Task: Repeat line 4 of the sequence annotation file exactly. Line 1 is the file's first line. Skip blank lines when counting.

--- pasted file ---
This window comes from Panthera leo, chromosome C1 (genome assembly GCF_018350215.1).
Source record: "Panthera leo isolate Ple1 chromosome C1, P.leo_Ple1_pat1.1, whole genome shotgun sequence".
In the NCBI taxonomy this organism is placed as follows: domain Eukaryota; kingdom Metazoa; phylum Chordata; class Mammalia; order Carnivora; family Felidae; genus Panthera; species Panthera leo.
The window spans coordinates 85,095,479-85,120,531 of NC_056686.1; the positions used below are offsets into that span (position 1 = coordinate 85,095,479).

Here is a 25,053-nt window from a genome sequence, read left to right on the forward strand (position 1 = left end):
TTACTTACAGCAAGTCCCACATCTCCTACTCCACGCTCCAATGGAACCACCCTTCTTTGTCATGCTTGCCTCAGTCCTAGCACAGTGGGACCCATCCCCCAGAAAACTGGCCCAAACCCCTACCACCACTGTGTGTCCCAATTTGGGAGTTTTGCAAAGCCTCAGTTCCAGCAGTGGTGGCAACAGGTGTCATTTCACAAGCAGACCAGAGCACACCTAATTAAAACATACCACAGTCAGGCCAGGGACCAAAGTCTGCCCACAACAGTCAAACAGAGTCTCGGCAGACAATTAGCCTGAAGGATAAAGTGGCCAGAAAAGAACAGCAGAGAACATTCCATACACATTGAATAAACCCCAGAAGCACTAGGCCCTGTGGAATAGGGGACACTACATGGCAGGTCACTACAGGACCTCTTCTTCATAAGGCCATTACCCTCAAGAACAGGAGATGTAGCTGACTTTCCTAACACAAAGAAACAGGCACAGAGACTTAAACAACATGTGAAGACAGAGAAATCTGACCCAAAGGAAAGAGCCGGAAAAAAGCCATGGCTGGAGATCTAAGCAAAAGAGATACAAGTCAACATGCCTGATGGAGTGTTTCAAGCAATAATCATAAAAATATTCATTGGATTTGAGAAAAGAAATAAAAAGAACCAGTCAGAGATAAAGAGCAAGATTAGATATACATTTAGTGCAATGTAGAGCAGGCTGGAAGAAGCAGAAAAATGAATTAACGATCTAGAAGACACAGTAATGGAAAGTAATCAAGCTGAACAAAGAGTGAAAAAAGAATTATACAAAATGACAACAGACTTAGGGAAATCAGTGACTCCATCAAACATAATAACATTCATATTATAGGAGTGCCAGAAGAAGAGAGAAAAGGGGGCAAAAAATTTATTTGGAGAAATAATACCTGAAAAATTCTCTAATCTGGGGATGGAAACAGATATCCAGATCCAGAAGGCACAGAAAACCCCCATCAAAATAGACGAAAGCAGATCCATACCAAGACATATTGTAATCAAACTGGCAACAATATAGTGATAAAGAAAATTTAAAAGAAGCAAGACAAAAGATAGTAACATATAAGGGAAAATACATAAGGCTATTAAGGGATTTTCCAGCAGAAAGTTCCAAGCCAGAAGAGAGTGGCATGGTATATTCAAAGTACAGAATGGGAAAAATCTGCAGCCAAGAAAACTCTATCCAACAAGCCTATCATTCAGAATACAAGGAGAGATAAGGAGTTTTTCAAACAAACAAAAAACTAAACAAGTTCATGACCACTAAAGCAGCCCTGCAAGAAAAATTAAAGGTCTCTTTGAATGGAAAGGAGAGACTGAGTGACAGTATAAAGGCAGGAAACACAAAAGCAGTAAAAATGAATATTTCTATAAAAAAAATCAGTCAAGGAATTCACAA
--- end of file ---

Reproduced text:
The window spans coordinates 85,095,479-85,120,531 of NC_056686.1; the positions used below are offsets into that span (position 1 = coordinate 85,095,479).